I grew up knowing that ‘business’ was in my DNA, that my life would likely be spent in ‘business’. I knew it was where exciting, creative, significant things happened. But what ‘business’ meant was very abstract to me. Even the origins of the word are as vague as could be: ‘the state of being busy’. In this emptiness, we’re left to apply meaning ourselves.
As a kid spending time in my dad’s office, it meant post it notes, highlighters and stationary catalogues. As a teenager contemplating a career it meant studying economics and law. As a young strategy consultant it meant entering new markets and finding ways to reinvent and scale, or put simply, ultimately business was about growing profits. Business = profit.
During the last ten+ years, the business world is redefining itself (or, re-awakening?) to a new, more expansive operating model that defines the role of business as more than just profit. New ways of articulating this form of business are emerging, from ‘conscious capitalism’, ‘shared value’, ‘sustainable business’, ‘performance with purpose’, and enso’s efforts in this space, ‘world value’.
But I think there’s a simpler definition, and of course it’s as simple as it could be: business = service.
Phil Knight, the founder of Nike made me realize this, by writing about his profound realization, twenty years into building Nike; twenty years of defining ‘business’ as chasing an elusive concept of ‘winning’.
“For some, I realize, business is the all-out pursuit of profits, period, full stop, but for us business was no more about making money than being human is about making blood. Yes, the human body needs blood. It needs to manufacture red and white cells and platelets and redistribute them evenly, smoothly, to all the right places, on time, or else. But that day-to-day business of the human body isn’t our mission as human beings. It’s a basic process that enables our higher aims, and life always strives to transcend the basic processes of living — and at some point in the late 1970s, I did, too.
I redefined winning, expanded it beyond my original definition of not losing, of merely staying alive. That was no longer enough to sustain me, or my company. We wanted, as all great businesses do, to create, to contribute, and we dared to say so aloud.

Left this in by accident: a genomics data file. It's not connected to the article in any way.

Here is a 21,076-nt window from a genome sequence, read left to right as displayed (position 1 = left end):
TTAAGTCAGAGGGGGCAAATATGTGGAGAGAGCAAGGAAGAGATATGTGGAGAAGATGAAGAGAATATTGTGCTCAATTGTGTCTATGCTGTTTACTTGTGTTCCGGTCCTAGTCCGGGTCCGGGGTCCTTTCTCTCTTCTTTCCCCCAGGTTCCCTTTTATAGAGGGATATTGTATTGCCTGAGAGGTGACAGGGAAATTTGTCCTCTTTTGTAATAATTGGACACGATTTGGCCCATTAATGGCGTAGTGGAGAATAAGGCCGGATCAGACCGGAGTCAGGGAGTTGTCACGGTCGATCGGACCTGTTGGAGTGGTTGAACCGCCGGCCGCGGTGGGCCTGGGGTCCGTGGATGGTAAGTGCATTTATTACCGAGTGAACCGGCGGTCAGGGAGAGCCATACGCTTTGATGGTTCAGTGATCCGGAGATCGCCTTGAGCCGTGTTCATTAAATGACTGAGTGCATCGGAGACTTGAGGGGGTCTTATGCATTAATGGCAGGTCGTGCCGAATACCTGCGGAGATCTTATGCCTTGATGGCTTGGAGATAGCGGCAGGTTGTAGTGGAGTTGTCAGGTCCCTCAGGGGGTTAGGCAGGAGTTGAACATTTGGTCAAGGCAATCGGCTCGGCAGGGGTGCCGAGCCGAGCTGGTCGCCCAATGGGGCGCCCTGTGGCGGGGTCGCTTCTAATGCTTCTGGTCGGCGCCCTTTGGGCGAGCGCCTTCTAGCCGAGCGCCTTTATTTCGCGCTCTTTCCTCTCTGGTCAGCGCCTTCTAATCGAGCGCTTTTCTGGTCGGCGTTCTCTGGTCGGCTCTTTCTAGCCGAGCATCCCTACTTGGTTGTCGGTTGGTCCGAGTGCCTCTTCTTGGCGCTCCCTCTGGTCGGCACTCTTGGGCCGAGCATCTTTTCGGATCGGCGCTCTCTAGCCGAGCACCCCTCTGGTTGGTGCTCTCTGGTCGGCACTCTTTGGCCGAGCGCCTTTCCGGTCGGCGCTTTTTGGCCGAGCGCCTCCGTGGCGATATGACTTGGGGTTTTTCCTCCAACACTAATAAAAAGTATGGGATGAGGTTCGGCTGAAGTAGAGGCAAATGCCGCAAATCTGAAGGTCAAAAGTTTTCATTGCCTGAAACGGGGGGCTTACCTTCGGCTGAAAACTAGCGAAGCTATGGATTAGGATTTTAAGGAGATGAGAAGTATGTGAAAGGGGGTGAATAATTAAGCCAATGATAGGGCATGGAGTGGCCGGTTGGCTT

When you make something, when you improve something, when you deliver something, when you add some new thing or service to the lives of strangers, making them happier, or healthier, or safer, or better, and when you do it all crisply and efficiently, smartly, the way everything should be done but so seldom is — you’re participating more fully in the whole grand human drama.
More than simply alive, you’re helping others to live more fully, and if that’s business, all right, call me a businessman.”
To create, to contribute… to improve something, deliver something, add something to make others happier, healthier, safer, better; in other words, to be in service.
When I think about the companies that have ‘gone wrong’, you could almost inevitably say they have stopped being in service of people. Sadly, ‘service’ in business parlance either means a type of activity (goods or services), or it means a specific team — ‘customer service’ — which is almost always an afterthought, a necessary evil to be performed in an offshore service center with an organization’s lowest paid employees. And ‘service’ in culture generally means something far from business—most associated with church groups, non profits and altruism—but not business, and certainly not ‘successful’ business.
But what if leadership teams operated with service as their operating principle? How different would the world look?
Martin Luther King said, ‘Everybody can be great, because anybody can serve’.
What if leadership teams reapplied that thinking?
‘Every business can be great, because any business can serve’.
What if every business participated more fully in the whole grand human drama?
For more on the power of service, see the work of Adam Grant; ‘The greatest untapped source of motivation…is a sense of service to others’